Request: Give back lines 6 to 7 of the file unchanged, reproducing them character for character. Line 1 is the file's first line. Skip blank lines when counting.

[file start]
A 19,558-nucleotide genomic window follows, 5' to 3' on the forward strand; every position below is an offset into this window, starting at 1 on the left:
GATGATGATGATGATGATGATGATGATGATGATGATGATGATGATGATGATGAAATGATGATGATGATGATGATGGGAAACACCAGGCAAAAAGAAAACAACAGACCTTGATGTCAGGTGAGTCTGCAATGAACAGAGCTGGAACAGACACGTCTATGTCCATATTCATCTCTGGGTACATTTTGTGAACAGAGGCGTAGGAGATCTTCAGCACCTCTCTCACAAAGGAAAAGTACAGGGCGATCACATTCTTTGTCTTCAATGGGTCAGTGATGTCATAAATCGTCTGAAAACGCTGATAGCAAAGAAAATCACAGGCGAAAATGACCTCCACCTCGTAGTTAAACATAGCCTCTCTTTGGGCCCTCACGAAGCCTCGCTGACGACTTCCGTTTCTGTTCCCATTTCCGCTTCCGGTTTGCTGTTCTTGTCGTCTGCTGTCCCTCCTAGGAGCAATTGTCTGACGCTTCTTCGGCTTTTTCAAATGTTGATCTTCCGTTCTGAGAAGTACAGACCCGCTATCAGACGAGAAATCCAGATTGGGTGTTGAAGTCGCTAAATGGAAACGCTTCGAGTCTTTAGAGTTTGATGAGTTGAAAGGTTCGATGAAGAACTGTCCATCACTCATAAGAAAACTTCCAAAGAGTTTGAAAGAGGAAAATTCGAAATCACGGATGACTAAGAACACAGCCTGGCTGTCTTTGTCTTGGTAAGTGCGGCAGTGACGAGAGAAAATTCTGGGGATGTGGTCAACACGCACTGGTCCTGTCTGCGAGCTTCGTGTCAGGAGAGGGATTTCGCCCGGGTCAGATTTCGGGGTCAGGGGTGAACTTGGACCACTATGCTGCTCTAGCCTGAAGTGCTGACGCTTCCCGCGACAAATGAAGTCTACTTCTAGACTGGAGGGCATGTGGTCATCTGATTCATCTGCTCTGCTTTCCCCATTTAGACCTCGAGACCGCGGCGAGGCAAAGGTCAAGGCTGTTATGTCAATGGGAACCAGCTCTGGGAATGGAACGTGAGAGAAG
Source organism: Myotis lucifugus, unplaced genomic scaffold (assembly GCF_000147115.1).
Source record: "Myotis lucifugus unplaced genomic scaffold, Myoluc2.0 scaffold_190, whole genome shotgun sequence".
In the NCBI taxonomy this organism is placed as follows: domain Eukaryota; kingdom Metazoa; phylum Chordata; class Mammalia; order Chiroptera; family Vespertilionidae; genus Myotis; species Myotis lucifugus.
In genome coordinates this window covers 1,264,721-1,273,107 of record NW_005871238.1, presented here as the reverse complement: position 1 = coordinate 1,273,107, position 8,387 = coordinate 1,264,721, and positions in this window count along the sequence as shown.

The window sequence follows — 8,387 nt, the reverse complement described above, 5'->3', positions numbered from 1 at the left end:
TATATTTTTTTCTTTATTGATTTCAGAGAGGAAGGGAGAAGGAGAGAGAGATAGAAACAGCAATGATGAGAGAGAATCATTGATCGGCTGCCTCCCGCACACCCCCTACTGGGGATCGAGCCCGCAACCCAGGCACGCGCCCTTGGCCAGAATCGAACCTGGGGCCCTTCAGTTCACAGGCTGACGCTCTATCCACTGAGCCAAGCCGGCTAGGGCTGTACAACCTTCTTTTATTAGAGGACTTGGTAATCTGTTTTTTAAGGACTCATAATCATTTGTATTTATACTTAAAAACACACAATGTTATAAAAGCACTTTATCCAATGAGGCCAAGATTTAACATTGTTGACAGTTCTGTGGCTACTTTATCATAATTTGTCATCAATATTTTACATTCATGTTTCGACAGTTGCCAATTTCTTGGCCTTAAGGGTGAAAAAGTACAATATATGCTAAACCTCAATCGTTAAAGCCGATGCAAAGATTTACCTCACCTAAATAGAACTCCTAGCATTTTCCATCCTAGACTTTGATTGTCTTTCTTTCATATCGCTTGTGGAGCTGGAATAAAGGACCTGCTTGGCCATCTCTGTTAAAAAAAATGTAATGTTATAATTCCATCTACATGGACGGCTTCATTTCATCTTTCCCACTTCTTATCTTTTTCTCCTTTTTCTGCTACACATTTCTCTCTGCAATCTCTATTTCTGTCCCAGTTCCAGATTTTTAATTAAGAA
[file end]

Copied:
In genome coordinates this window covers 1,264,721-1,273,107 of record NW_005871238.1, presented here as the reverse complement: position 1 = coordinate 1,273,107, position 8,387 = coordinate 1,264,721, and positions in this window count along the sequence as shown.

The window sequence follows — 8,387 nt, the reverse complement described above, 5'->3', positions numbered from 1 at the left end: